Archive for January, 2013


happy new year!

Another New Year, another chance to DISARM!

I can’t wait to share all the work I’ve been doing these past few months. Soon there will be a brand-new Falling Rock comic book. I’m aiming at having it ready in time for Emerald City Comic-Con in March. Stay tuned for updates. For now, here’s a sneak peek:

falling rock comic book preview


friday robots wish you were here

friday robots 1-4-13The first robots of the New Year may look familiar to Pink Floyd fans.
That is my hand shaking the robot hand.
I had to be careful because that robot had a strong grip.


TacoCopter CHAPTER 4

TacoCopter is back! The fourth chapter of the TacoCopter Saga delves more deeply into TacoCopter’s psyche. He has reached an existential impasse. Will he wallow forever in self-doubt? Hardly. TacoCopter shows us that even drones have dreams.

If you’d like to catch up:
Chapter 1
Chapter 2
Chapter 3

And now, on to Chapter 4…

tacocopter-CH4-1 tacocopter-CH4-2 tacocopter-CH4-3 tacocopter-CH4-4 tacocopter-CH4-5 tacocopter-CH4-6 tacocopter-CH4-7 tacocopter-CH4-8 tacocopter-CH4-9

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friday robots plus

This week’s Friday Robots are a combination of Tucson, Arizona and Forest Park right here in Portland, Oregon.
friday robots 1-11-13
And just for kicks, here’s a girl in a bathing suit. She was in a French movie from the 60’s. French movies about girls in bathing suits are highly recommended by me.

girl-bathing-suit


from the sketchbook: raymond’s rabbits

In the fall of 2000 I headed for northern Scotland. Nothing was going to stop me. I spent the next three months doing what is known in some circles as “studying abroad.” It was here that I met Slider K. Shaftacular and was saved from eating pasta alone every night in my flat. Our adventures are the subject of another post, though. This post is about the comic strip I attempted to run in the Aberdeen University newspaper.

I had been drawing Atticus and Glen in my college’s weekly paper for the past year and a half. I wasn’t sure whether I’d be able to ‘get’ Aberdeen quickly enough to draw a comic strip about that college, so I attempted a less ambitious story about a weird kid who liked rabbits.

I drew up two strips and took them to the newspaper’s office, located in the basement of an academic building. (Why are newspaper offices always located in the basement of buildings? That seems to be the case with every college paper I’ve encountered.) My plan was to see if they ran before I drew more. Although the guy I talked to was quite friendly, the paper ended up running neither strip and I never heard back from the newspaper, so these are the only two episodes of Raymond’s Rabbits.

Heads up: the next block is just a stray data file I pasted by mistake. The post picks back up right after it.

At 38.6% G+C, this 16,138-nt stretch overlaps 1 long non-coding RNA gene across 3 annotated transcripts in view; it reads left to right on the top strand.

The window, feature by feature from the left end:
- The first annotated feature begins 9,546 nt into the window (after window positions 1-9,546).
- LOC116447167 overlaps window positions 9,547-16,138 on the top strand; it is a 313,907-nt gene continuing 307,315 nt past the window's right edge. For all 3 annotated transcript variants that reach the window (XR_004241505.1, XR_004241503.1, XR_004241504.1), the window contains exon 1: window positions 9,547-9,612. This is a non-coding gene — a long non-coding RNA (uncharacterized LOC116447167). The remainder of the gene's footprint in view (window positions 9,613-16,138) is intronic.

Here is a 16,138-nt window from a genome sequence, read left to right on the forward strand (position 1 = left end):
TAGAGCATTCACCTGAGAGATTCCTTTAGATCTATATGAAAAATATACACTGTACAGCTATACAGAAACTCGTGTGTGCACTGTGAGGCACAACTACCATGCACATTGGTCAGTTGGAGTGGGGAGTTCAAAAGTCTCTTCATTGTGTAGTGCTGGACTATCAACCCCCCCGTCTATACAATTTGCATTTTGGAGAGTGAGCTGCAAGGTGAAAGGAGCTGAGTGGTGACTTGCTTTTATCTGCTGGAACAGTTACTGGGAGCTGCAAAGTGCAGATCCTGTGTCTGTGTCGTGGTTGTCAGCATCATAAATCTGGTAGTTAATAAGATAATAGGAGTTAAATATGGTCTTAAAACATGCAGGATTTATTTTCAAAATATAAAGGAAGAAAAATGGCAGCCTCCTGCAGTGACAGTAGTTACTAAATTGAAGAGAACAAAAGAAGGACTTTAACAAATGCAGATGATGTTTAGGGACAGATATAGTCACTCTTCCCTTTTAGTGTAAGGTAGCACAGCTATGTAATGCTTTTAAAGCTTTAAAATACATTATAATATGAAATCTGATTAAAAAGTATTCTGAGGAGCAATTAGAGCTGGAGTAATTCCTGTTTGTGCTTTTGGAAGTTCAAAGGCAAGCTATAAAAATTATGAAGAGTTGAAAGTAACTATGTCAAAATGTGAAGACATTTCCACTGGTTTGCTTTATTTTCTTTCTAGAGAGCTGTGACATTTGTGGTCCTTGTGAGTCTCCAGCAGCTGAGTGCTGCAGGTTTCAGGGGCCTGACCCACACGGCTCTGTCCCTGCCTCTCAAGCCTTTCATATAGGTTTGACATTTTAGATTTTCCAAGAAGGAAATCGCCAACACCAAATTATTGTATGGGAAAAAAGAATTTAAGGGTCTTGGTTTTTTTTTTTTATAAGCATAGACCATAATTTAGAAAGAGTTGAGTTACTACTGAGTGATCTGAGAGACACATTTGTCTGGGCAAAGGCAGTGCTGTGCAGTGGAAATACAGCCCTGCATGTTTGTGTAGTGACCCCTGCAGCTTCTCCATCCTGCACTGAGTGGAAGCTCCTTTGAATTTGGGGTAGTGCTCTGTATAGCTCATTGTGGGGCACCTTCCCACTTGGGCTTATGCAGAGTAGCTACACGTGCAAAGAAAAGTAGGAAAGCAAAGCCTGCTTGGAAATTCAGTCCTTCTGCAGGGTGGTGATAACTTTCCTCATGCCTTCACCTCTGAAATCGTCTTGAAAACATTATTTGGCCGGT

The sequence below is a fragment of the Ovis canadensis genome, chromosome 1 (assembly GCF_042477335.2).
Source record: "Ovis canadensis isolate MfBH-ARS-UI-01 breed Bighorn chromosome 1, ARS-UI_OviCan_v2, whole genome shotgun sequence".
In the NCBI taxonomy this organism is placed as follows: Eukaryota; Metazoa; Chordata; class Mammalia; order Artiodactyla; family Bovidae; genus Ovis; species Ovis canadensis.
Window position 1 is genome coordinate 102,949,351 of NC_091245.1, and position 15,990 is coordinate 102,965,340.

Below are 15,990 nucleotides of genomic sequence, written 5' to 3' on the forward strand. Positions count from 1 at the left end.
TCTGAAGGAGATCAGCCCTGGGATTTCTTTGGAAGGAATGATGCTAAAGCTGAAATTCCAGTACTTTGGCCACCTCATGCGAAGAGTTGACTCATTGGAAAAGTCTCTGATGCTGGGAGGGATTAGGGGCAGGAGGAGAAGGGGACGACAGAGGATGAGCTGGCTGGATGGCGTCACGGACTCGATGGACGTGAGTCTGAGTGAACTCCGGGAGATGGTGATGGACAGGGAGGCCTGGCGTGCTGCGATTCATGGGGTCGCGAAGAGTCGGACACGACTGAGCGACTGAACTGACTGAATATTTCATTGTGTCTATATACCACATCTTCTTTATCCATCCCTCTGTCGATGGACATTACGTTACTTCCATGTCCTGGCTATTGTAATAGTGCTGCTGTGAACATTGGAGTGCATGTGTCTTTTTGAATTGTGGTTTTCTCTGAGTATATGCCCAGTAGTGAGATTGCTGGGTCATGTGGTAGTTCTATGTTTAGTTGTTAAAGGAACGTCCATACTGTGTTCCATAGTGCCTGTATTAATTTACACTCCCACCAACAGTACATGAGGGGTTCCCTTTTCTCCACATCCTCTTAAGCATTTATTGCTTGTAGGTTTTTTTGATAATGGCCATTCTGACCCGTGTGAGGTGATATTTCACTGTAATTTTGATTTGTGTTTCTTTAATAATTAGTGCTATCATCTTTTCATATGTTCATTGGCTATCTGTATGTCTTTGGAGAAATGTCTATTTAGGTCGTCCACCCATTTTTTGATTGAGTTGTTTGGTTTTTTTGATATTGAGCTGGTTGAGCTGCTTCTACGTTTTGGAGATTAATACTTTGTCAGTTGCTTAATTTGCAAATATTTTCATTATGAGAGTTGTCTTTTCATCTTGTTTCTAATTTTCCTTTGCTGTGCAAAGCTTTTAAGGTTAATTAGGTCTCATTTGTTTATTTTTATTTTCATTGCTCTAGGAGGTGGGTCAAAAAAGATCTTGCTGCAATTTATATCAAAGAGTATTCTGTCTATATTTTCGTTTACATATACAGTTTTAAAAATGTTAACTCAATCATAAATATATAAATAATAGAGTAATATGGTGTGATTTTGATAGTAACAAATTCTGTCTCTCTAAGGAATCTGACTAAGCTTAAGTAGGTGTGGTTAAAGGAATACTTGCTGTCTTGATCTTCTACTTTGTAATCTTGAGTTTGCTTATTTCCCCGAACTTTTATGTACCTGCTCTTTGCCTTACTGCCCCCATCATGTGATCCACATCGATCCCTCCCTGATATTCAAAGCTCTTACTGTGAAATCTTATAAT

raymond-rabbits
raymond-rabbits2
When I found these recently I remembered drawing them in my small dark flat. I had been drawing Atticus and Glen as a two row (usually 8-panel) comic and it was fun to draw the classic 3- or 4-panel comic strip I knew I always wanted to do. This was also the last time I tried drawing my strips this small. They are about 10 inches wide by 4 inches tall – not really enough room to get the detail or line quality I like. The next semester I began drawing Atticus and Glen on full sheets of 11 x 14 Bristol board. The boost in drawing quality was immediately apparent.

What would have become of Raymond and his rabbit friends had the comic continued? That is one of the many mysteries of my life. My sketchbooks are full of corridors untraveled. Perhaps one day, when I am very old and wise, I will revisit Raymond and figure out exactly what his deal is.


friday robots

This week’s robots come straight out of the mind of my 3 year old nephew Aidan. Aidan is still too young to know about intellectual property, so I’m just gonna steal his good ideas until he’s 5 or 6.

 

The original is a dinosaur with a blue shirt. Mine is a robot with lasers coming out of the side of its head. Both, I believe, are equally valid.

Aidan

Friday robot 1-18-13


psychedelic astronaut

When I committed to riding my scooter Vesper Lynd through the Portland winter, I knew I’d need the right gear. It wasn’t until mid-December 2011 that I realized my waterproof shell trousers and fleece/waterproof shell jacket combo was not going to get me through. Portland’s winters, although relatively mild when compared to, say, northern Ohio, can still get quite chill. Temperatures in the upper 30’s and lower 40’s, braved on a bike going 40 MPH could shrivel my hands into blackened frostbitten claws. My torso might be dry upon arrival at my destination, but it might also be blue and racked with convulsive shivering. And so, like the great northern expeditions of old, I headed to the Columbia store to acquire the intense deep winter coverings I desperately needed.

What I came out with is something I’ve taken to describing as my psychedelic astronaut suit. The bright yellow color helps me be seen in the dark December days, when sunlight makes but a cameo. The jacket, a fine Columbia Titanium product, is comprised of two layers – an outer, water- and wind-proof shell and an inner heat-trapping down layer. The pants are Mountain Hardware ski pants, made for all day in the snow and cold.
psychedelic-astronaut1psychedelic-astronaut2